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Re: [xmca] Obama's Learn Act

My apologies for incorrectly spelling your name, Cathrene.

And I explicitly stated I was happy to engage in this discussion, too.
However, other than expressions of indignation, how would you have us act?
In her brief note, Kris said that these matters are under discussion and
urged that arguments for alternative approaches be
put forward.

Put forward to whom and how?

Since Kris, as head of AERA and currently spending a lot of time in DC with
many of the people involved is also a member of XMCA, it seems that
funneling suggestions through her is one effective strategy, and if not
that, then what?

I am happy to follow, I do not know how to lead such an effort. So I am
asking for those who feel they know how to act effectively so share their
knowledge and help mobilize those like myself who do not.

My own efforts, funneled through Kris, as I indicated, are focused
on the kinds of mixed university-community partnerships we have worked on
for a long time and which appear to have considerable
untapped potential. This does not address a lot of what others appear to
think are priorities.

What concerted action are you suggesting, Cathrene? Michael?
Tony? Others?


On Mon, Dec 14, 2009 at 8:44 AM, <cconnery@ithaca.edu> wrote:

> Hi all,
> First, I do need to state that my name is Cathrene, not Catherine.
> (Culturally-historically, there's a big difference between Irish and English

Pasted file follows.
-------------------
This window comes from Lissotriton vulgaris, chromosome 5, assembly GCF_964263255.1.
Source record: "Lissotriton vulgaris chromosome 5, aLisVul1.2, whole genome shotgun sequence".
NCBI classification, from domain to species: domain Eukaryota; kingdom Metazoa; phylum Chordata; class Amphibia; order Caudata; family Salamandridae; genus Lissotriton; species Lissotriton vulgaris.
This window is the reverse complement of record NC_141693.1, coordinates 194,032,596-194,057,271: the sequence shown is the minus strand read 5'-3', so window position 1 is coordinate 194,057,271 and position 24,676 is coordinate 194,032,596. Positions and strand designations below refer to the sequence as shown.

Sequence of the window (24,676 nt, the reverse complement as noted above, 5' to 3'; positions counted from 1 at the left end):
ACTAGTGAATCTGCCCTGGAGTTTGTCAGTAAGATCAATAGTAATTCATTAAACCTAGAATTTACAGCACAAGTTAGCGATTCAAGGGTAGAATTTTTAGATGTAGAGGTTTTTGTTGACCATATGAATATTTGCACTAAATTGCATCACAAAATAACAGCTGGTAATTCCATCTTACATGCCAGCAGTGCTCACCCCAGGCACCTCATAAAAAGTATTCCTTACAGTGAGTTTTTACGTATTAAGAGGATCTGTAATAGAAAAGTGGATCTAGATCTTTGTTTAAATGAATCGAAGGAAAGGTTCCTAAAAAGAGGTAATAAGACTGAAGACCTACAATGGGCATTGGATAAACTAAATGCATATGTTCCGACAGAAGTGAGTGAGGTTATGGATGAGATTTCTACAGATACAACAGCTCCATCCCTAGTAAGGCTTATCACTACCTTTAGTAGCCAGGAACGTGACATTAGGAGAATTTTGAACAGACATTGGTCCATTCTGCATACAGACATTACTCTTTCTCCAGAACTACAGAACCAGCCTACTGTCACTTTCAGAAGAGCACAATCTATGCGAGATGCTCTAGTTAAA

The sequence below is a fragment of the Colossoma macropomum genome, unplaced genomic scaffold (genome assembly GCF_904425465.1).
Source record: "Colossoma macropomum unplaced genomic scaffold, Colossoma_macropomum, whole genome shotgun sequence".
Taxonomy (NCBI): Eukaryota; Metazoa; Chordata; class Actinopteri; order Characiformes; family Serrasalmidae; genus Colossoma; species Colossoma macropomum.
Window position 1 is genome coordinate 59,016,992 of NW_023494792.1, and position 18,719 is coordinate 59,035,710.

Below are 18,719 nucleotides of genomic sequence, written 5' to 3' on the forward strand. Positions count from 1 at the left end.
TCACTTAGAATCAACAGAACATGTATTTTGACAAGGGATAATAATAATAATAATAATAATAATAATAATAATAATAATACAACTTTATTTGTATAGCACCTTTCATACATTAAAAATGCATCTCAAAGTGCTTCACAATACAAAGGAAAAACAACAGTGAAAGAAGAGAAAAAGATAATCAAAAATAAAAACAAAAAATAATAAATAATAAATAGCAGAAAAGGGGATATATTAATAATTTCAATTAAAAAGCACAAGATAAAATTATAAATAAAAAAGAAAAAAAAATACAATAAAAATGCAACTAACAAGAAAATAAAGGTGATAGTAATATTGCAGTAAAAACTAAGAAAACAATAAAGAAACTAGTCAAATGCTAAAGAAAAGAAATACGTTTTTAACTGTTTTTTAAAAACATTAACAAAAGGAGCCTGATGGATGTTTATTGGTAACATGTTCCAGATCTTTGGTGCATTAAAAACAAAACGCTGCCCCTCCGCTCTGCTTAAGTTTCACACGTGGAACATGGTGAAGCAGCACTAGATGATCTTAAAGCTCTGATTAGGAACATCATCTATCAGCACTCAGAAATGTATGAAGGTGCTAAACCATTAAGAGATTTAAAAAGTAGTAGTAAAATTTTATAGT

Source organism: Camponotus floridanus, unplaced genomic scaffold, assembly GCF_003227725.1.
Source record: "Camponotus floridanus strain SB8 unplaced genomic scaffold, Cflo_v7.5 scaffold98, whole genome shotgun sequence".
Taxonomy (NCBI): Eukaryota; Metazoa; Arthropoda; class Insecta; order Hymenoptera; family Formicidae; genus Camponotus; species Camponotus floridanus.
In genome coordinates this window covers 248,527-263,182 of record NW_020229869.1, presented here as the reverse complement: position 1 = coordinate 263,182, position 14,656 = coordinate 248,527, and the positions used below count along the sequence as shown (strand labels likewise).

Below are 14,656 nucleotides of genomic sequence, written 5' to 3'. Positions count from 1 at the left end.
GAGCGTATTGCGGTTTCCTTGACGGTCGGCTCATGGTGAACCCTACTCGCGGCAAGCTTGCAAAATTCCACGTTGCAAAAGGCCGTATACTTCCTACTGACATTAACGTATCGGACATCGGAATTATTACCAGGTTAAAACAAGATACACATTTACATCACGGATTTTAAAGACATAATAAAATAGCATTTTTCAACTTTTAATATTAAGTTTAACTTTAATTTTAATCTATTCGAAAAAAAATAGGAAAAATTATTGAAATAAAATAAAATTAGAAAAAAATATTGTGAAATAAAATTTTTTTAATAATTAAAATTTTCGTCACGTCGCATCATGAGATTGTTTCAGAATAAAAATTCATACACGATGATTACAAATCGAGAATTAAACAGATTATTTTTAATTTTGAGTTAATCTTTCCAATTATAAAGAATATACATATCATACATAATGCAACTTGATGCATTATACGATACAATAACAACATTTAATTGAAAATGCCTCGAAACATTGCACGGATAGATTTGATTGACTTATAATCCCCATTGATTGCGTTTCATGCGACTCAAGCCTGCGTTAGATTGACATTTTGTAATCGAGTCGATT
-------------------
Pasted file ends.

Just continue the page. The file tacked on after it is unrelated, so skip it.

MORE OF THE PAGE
> descent.)
> Second, I never stated that I have all the answers to our dilemma or
> suggested we drop all other lines of discussion. However, I certainly think
> it is about time that we call attention to the travesty unfolding (yet
> again!) in our educational system. As I see it, recent legislation is a
> perfect example of conceptualizing mind in society at best.
> Third, we are all busy.....with many graduate students, grades to turn in,
> and papers, myself included. However,the sentiment that there are more
> important / better things to do than than consider / act on how we raise &
> socialize our children only serves to reproduce the sad state of affairs. I
> was under the impression that, as developmentalists, a cultural-historical
> framework was intimately concerned with the marginalization of and
> discrimination against human beings. How could it be otherwise?
> That being said, David is exactly correct that the language we use to
> describe learning can often convolute the discussion about education. If we
> as researchers, educators, psychologists, and social scientists cannot
> inform our civic leaders in a meaningful manner, then who can?
> The only thing more political than how we raise children is how we wage
> war. Hypothetically, when confronted by a potential hostile, we have two
> choices: we can pick up a physical tool of destruction (guns, bombs) or we
> can defer to the psychological tool of language. Yes, Afghanistan is
> important, but whether Mariela is provided with effective literacy
> instruction is directly connected to
> macro level economic and defense issues.
> Chomsky once noted that the language of the post-modern academic had become
> a golden cage of subservience and apathy. We need to clearly articulate and
> communicate what is at stake here with our friends, leaders, and politicans:
> childhood. I am merely suggesting that people begin by speaking out about
> what we know (or even don't know) to be true about the mind, learning,
> creativity, and the fallacy of alleged "research", so children are not
> placed in a behaviorist straight jackets for another 10 years while the rest
> of us sell cupcakes at bake sales. Obama is a very intelligent man! Isn't
> our role supposed to be to inform him?
> Cathrene
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